A Cloud-Based Intelligent Computing System for Contextual Exploration on Personal Sleep-Tracking Data Using Association Rule Mining

  • Zilu LiangEmail author
  • Bernd Ploderer
  • Mario Alberto Chapa Martell
  • Takuichi Nishimura
Conference paper
Part of the Communications in Computer and Information Science book series (CCIS, volume 597)


With the development of wearable and mobile computing technology, more and more people start using sleep-tracking tools to collect personal sleep data on a daily basis aiming at understanding and improving their sleep. While sleep quality is influenced by many factors in a person’s lifestyle context, such as exercise, diet and steps walked, existing tools simply visualize sleep data per se on a dashboard rather than analyse those data in combination with contextual factors. Hence many people find it difficult to make sense of their sleep data. In this paper, we present a cloud-based intelligent computing system named SleepExplorer that incorporates sleep domain knowledge and association rule mining for automated analysis on personal sleep data in light of contextual factors. Experiments show that the same contextual factors can play a distinct role in sleep of different people, and SleepExplorer could help users discover factors that are most relevant to their personal sleep.


Association rules Data mining Personal informatics Sleep tracking Web applications Health Automated data analytics 



This study was supported by Australian Government Endeavour Research Fellowship and Microsoft BizSpark. We would like to thank Prof. James Bailey, Prof. Lars Kulik, Dr. Walter Karlen, Ms. Wanyu Liu, Dr. Yuxuan Li, Dr. Huizhi Elly Liang, and Mr. Yuan Li for their support and valuable feedback on this study.


  1. 1.
    Liu, W., Ploderer, W., Hoang, T.: In bed with technology: challenges and opportunities for sleep tracking. In: Proceedings of the Australian Computer-Human Interaction Conference (OzCHI 2015), pp. 142–151, Melbourne, Australia (2015)Google Scholar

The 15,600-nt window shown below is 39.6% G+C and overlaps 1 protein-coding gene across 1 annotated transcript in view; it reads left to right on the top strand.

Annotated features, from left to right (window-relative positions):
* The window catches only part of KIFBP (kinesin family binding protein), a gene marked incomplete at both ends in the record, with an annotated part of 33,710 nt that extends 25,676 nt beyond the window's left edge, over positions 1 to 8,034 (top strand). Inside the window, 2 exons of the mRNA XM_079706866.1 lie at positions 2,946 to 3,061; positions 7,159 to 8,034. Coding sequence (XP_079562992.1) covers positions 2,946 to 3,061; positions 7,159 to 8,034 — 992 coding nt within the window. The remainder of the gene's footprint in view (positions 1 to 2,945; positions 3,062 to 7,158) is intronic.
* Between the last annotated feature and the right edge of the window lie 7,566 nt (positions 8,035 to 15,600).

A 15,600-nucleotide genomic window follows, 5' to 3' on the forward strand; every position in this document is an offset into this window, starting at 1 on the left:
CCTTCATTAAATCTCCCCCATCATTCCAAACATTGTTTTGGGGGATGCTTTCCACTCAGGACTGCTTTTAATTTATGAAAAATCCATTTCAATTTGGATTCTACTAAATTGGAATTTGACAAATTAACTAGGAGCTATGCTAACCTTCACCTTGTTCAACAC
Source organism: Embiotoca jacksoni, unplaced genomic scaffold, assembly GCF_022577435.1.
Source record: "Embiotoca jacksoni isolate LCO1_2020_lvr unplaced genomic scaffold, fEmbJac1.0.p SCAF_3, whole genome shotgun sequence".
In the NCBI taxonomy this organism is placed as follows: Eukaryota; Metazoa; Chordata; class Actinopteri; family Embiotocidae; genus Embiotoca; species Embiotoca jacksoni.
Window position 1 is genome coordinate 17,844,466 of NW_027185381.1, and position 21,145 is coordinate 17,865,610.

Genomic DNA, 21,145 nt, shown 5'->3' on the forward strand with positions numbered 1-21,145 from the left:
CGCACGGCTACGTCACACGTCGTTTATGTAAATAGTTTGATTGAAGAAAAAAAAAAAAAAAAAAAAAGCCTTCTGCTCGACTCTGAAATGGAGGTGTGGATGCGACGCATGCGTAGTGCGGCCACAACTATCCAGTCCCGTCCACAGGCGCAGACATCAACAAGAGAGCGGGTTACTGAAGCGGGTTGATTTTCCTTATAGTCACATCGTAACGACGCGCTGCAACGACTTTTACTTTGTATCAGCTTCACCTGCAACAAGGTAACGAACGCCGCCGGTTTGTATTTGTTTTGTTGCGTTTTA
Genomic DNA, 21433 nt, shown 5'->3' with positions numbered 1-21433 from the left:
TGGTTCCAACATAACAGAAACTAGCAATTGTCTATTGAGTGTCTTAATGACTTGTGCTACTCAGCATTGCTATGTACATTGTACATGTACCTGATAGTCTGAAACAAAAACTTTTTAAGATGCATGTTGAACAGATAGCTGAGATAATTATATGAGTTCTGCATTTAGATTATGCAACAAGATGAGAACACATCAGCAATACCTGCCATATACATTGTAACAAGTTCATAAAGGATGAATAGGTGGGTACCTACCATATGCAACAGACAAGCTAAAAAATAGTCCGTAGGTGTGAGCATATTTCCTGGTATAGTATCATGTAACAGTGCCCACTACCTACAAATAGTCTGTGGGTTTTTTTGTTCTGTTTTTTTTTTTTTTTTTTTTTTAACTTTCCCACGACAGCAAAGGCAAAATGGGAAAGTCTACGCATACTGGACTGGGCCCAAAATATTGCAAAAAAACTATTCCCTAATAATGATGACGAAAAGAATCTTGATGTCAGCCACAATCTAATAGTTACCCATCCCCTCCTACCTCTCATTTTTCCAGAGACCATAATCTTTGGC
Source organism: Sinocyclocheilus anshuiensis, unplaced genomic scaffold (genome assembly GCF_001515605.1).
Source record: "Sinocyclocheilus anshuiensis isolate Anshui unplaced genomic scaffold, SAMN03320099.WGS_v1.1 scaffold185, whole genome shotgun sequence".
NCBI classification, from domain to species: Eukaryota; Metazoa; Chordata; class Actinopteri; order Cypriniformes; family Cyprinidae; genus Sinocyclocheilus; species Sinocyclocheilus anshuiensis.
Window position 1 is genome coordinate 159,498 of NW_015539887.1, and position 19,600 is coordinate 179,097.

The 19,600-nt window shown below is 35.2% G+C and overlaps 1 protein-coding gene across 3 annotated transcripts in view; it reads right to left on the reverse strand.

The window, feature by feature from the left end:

2. 2.
    Mindell, J.A., Meltzer, L.J., Carskadon, M.A., Chervin, R.D.: Developmental aspects of sleep hygiene: findings from the 2004 national sleep foundation sleep in America poll. Sleep Med. 10(7), 771–779 (2009)CrossRefGoogle Scholar
  3. 3.
    Poelstra, P.A.: Relationship between physical, psychological, social, and environmental variables and subjective sleep quality. Sleep 7(3), 255–260 (1984)Google Scholar
  4. 4.
    Liang, Z., Liu, W., Bernd, P., et al.: Making sense of personal sleep-tracking data through automated correlation analysis and visualization of sleep data and contextual information. In: Proceedings of the International Workshop on Healthy Aging Technology Mashup Service, Data and People, Shinagawa, Japan (2015)Google Scholar
  5. 5.
    Molenaar, P.C.M.: A manifesto on psychology as idiographic science bringing the person back into scientific psychology, this time forever. Measur.: Interdisc. Res. Perspect. 2, 201–218 (2004)Google Scholar
  6. 6.
    Ancker, J.S., Kaufman, D.: Rethinking health numeracy: a multidisciplinary literature review. J. Am. Med. Inform. Assoc. 14(6), 713–721 (2007)CrossRefGoogle Scholar
  7. 7.
    Buysse, D.J., Reynolds, C.F., Monk, T.H., Berman, S.R., Kupfer, D.J.: The pittsburgh sleep quality index: a new instrument for psychiatric practice and research. Psychiatry Res. 28(2), 193–213 (1989)CrossRefGoogle Scholar
  8. 8.
    Hublin, C., Partinen, M., Koskenvuo, M., Kaprio, J.: Sleep and mortality: a population-based 22-year follow-up study. Sleep 30(10), 1245 (2007)Google Scholar
  9. 9.
    Closs, S.J.: Assessment of sleep in hospital patients: a review of methods. J. Adv. Nurs. 13(4), 501–510 (1988)CrossRefGoogle Scholar
  10. 10.
    Morgenthaler, T., Alessi, C., Friedman, L., et al.: Practice parameters for the use of actigraphy in the assessment of sleep and sleep disorders: an update for 2007. Sleep 30(4), 519–529 (2007)Google Scholar
  11. 11.
    Agrawal, R., Imieliński, T., Swami, A.: Mining association rules between sets of items in large databases. In: Proceedings of the 1993 ACM SIGMOD International Conference on Management of Data - SIGMOD 1993, p. 207 (1993)Google Scholar
  12. 12.
    Cooley, R., Mobasher, B., Srivastava, J.: Data preparation for mining worldwide web browsing patterns. Knowl. Inf. Syst. 1, 5–32 (1999)CrossRefGoogle Scholar
  13. 13.
    Tajbakhsh, A., Rahmati, M., Mirzaei, A.: Intrusion detection using fuzzy association rules. Appl. Soft. Comput. 462–469 (2009)Google Scholar
  14. 14.
    Creighton, C., Hanash, S.: Mining gene expression databases for association rules. Bioinformatics 19(1), 79–86 (2003)CrossRefGoogle Scholar
  15. 15.
    Brin, S., Motwani, R., Ullman, J.D., Tsur, S.: Dynamic itemset counting and implication rules for market basket data. In: Proceedings of the ACM SIGMOD International Conference on Management of Data (SIGMOD 1997), pp. 265−276, Arizona, USA (1997)Google Scholar
  16. 16.